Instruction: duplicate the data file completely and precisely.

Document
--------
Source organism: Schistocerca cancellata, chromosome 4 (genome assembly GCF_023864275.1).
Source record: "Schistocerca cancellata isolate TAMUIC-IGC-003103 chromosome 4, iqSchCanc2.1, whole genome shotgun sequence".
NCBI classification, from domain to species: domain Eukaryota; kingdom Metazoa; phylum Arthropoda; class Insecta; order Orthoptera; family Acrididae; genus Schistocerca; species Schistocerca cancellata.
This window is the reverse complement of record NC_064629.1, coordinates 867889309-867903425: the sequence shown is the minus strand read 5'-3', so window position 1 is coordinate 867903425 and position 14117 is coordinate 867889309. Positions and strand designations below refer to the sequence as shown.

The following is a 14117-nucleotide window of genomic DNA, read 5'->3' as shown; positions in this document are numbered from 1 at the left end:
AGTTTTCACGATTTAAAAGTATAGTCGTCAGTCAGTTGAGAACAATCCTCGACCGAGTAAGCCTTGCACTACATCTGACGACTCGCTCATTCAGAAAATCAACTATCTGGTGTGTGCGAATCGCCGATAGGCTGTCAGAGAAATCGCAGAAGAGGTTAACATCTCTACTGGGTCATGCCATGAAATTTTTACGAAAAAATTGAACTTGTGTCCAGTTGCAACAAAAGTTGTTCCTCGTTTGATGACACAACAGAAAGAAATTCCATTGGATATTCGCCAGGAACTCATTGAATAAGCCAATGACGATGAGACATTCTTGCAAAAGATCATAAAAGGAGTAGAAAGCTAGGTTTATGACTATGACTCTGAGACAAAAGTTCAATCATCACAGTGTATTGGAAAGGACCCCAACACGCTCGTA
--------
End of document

Source organism: Schistocerca cancellata, chromosome 4 (genome assembly GCF_023864275.1).
Source record: "Schistocerca cancellata isolate TAMUIC-IGC-003103 chromosome 4, iqSchCanc2.1, whole genome shotgun sequence".
NCBI classification, from domain to species: domain Eukaryota; kingdom Metazoa; phylum Arthropoda; class Insecta; order Orthoptera; family Acrididae; genus Schistocerca; species Schistocerca cancellata.
This window is the reverse complement of record NC_064629.1, coordinates 867889309-867903425: the sequence shown is the minus strand read 5'-3', so window position 1 is coordinate 867903425 and position 14117 is coordinate 867889309. Positions and strand designations below refer to the sequence as shown.

The following is a 14117-nucleotide window of genomic DNA, read 5'->3' as shown; positions in this document are numbered from 1 at the left end:
AGTTTTCACGATTTAAAAGTATAGTCGTCAGTCAGTTGAGAACAATCCTCGACCGAGTAAGCCTTGCACTACATCTGACGACTCGCTCATTCAGAAAATCAACTATCTGGTGTGTGCGAATCGCCGATAGGCTGTCAGAGAAATCGCAGAAGAGGTTAACATCTCTACTGGGTCATGCCATGAAATTTTTACGAAAAAATTGAACTTGTGTCCAGTTGCAACAAAAGTTGTTCCTCGTTTGATGACACAACAGAAAGAAATTCCATTGGATATTCGCCAGGAACTCATTGAATAAGCCAATGACGATGAGACATTCTTGCAAAAGATCATAAAAGGAGTAGAAAGCTAGGTTTATGACTATGACTCTGAGACAAAAGTTCAATCATCACAGTGTATTGGAAAGGACCCCAACACGCTCGTA